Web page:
An article that has been getting a lot of airtime in my household (and extended friends/family) is this one printed last week in New York Magazine. It’s truly worth reading, even for those of you who never click on anything lest you ruin your train of thought, but I’ll give you one of the theses: the act of praise might be damaging your kids. I’ll put it another way: never congratulate a kid for something he has no control over.
The article perfectly illustrates why so many of us were labeled as SMART! early on, and then proceeded to get shitty grades for fifteen years. It also accounts for several shame-spirals you may have experienced, and perhaps even a lifelong feeling that you were destined for something greater, but took a wrong turn.
Specifically, they tested kids who were told how intelligent they were, and then compared them to kids who were praised for how hard they worked. By and large, the so-called “hard-working” kids treated their brain like a muscle that could get bigger, and opted for more challenges. The so-called “intelligent” kids opted out, lest they disappoint. It was rather heartbreaking, especially if any of it rings true for you.
Why do humans find such value in things they can’t control? We look upon beautiful people as better people, as though they were “chosen,” imbued with secrets from their Creator that others can’t know. We give beautiful people such power; we make them our CEOs, we hold the door for them, we listen when they speak.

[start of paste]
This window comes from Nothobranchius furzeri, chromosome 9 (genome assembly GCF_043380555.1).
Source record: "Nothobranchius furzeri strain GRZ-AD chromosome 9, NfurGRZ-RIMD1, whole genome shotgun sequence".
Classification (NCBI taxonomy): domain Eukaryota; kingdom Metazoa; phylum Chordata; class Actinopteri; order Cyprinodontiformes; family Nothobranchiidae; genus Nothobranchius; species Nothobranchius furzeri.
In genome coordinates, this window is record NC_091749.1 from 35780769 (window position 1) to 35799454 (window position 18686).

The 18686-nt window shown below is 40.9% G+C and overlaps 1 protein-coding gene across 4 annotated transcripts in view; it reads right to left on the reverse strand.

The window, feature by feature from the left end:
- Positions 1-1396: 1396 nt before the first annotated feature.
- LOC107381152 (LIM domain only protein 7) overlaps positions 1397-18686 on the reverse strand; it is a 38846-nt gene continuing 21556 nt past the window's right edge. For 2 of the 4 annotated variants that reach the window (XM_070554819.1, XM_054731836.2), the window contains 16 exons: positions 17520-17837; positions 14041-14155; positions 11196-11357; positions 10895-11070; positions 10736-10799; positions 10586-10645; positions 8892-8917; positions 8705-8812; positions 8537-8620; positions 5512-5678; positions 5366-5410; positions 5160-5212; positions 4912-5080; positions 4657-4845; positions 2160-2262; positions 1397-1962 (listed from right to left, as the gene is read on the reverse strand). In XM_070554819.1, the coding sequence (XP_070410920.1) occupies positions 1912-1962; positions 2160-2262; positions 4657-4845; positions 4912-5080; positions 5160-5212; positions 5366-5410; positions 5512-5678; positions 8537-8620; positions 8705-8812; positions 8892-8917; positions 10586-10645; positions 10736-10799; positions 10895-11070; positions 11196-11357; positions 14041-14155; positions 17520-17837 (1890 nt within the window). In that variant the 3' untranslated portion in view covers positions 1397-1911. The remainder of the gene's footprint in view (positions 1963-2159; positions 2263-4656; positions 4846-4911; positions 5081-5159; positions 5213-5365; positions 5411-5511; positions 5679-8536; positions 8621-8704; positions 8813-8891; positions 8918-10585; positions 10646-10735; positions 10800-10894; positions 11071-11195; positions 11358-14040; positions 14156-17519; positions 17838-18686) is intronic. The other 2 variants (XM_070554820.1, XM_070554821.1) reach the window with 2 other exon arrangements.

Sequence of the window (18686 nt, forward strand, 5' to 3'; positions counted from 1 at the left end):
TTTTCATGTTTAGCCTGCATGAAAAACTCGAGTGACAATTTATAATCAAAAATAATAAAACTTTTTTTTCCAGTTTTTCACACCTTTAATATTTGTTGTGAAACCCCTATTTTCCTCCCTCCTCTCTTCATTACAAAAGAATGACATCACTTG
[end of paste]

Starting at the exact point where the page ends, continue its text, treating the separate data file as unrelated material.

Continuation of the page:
The same thing happens with money. Truly rich people are viewed with a kind of awe, trepidation. If you hang around them long enough, you notice rich people never pay for anything; they don’t have to, it’s on the house. You could argue that many millionaires are self-made, but it’s the opposite that we truly worship: the heirs of a fortune, the golden boy about to accept his inheritance, the blue bloods of Kennedys and Rockefellers.
Both beauty and money are almost entirely out of our control, and yet we cram them both with praise – it’s no wonder people who are gorgeous and wealthy do everything they can to keep both, through shady deals and surgery.
Tessa and I have a vague theory I call “eggs and butter,” which simply states that nobody really knows what’s good for you at any given time (“eggs will kill you!” “eggs keep you alive!” “use margarine!” “never use margarine, it’ll kill you!” etc.) The same might hold true for this NY Mag article, but there’s something about it that makes clear sense.
Today, I wore this T-shirt:
…made by my favorite shirt guy on eBay. I have another shirt with an apple on it that Lucy loves, so I pointed to this apple, and asked Lucy what it was. She thought for a few seconds and then said “Computer!”
Several things ran through my head:
a) Sweet Jesus, I want to hug my daughter for being so goddamn brilliant!
b) Wait, how the hell did she know that?
c) Um, so “branding” works on a 22-month-old?
d) Take THAT, Bill Gates!
e) Must… not… call… her… “smart”…
And so Tessa and I just gushed and said, “That’s really good, sweetheart, it IS our computer!”
Maybe we’re child psychology dorks, but if we can keep the Lulubeans happy about things she can control, then maybe she won’t need half – or any – of the drugs I’m on.